Beauty is self-confidence, self-respect, intelligence and the love and acceptance of oneself. This is a beautiful discovery that happens at Burning Man.

Love in the desert

Love pours from the hearts of everyone in Black Rock City. Weddings take place on the playa. There is no need for expensive dresses, religious chapels or pieces of paper stating that two individuals want to spend the rest of their lives together. The tear that streams down the dusty face of the bride, the groom’s smile from ear to ear as he puts his hand on his love’s cheek to wipe away the salty drop of joy and the fact that their eyes have never stopped looking as deeply as possible into each other’s souls is the purest evidence of true love that no monetary event could come close to expressing. Friends, loved ones and strangers cry, cheer, wish the couple the happiest and most wonderful life possible and feel the beauty of life in their hearts as they watch the newly declared husband and wife press their lips and soul together for the first time as one joined being.

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At Burning Man, everyone loves each other, whether they know them or not. Musicians play music to touch the hearts of strangers. The stranger cries and feels the acoustic guitar strumming through their body. In return, both give each other one of the most important gifts: mutual respect and appreciation. Strangers hand out viles of playa earth so that fellow burners can always remember the soft, chalky scent of the place where they found themselves and their faith in humanity again. Pancakes, coffees and other homemade goods are given out with smiles so strangers can savor something warm and have food in their stomachs. Long hugs and talks are given until the inside and outside of a stranger is fully understood, and they are a stranger no more. There is no such thing as strangers in Black Rock City by the end of this spiritually enlightened week. Everyone has become a family. Everyone has shared a piece of themselves; a piece of their soul. What if that world was the “real” world? What if we took the time to look past age, race, sex, sexual orientation, political and religious beliefs, social status or even the style of clothing that we put on our bodies? What if we built each other up instead of always trying to be better than someone else? What if we loved fully, openly and with everything that we are? What if we could make this kind of perfect world our actual reality? What if I told you we can? As a whole, our generation can change the world. It simply begins with one person. It can simply begin with you.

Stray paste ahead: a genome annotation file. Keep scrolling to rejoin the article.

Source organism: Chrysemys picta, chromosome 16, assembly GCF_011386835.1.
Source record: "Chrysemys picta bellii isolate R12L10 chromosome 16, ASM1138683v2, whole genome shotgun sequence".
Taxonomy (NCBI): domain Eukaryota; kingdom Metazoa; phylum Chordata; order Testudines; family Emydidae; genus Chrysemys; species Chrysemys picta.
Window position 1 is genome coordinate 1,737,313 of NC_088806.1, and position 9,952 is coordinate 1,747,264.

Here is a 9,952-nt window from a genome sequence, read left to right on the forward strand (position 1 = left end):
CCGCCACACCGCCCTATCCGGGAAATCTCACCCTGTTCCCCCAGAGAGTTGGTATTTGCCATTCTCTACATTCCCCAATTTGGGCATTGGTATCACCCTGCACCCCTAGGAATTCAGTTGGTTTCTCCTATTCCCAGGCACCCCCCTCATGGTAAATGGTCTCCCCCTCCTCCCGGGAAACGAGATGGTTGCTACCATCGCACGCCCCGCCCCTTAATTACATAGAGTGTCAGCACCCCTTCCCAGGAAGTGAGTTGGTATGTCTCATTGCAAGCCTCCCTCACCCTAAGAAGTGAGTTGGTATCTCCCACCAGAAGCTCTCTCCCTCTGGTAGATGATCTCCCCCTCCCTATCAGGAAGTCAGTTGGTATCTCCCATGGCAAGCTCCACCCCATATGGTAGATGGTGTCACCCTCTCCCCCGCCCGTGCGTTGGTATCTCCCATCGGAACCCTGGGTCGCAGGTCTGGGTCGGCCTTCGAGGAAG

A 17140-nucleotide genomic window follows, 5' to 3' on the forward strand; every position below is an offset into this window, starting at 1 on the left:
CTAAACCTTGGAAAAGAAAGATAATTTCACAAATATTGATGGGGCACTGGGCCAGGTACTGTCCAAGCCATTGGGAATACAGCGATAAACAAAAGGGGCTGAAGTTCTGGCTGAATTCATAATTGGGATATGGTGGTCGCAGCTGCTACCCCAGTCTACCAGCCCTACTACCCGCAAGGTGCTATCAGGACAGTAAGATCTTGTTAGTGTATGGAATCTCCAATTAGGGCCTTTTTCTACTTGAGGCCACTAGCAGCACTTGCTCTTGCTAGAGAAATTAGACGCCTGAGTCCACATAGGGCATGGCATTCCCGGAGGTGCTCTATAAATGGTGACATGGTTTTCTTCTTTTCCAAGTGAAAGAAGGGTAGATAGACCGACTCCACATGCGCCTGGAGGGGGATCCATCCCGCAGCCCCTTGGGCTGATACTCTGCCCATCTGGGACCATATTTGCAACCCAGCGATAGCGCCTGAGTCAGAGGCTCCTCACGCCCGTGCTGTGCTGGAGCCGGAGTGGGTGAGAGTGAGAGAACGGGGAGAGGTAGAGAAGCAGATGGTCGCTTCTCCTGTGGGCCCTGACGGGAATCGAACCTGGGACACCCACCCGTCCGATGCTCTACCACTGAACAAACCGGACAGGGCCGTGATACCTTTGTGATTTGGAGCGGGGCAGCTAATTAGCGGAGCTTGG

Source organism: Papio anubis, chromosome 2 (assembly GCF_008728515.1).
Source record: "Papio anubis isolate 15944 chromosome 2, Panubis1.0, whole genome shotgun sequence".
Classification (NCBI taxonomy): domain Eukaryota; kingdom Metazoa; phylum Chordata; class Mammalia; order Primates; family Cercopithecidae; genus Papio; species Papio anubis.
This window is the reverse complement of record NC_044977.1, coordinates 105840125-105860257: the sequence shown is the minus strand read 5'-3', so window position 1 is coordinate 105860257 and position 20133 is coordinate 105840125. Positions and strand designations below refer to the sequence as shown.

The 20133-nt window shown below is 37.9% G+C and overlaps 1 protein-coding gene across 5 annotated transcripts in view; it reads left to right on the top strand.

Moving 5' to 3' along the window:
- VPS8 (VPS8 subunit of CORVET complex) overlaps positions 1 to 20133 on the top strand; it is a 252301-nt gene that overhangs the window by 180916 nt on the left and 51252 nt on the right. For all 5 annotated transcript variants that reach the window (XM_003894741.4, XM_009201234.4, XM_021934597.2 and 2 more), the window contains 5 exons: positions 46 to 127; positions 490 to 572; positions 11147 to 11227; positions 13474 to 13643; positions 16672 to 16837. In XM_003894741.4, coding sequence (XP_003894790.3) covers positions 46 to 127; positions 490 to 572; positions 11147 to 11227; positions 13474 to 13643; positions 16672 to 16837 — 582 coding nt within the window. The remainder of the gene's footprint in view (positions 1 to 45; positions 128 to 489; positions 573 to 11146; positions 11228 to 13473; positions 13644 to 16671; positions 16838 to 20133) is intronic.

“You may say I’m a dreamer, but I’m not the only one. I hope one day you can join us, and the world can live as one.” -John Lennon

 

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To contact Lifestyles Editor Rhiannon Gilbert, email lifestyles@mtsusidelines.com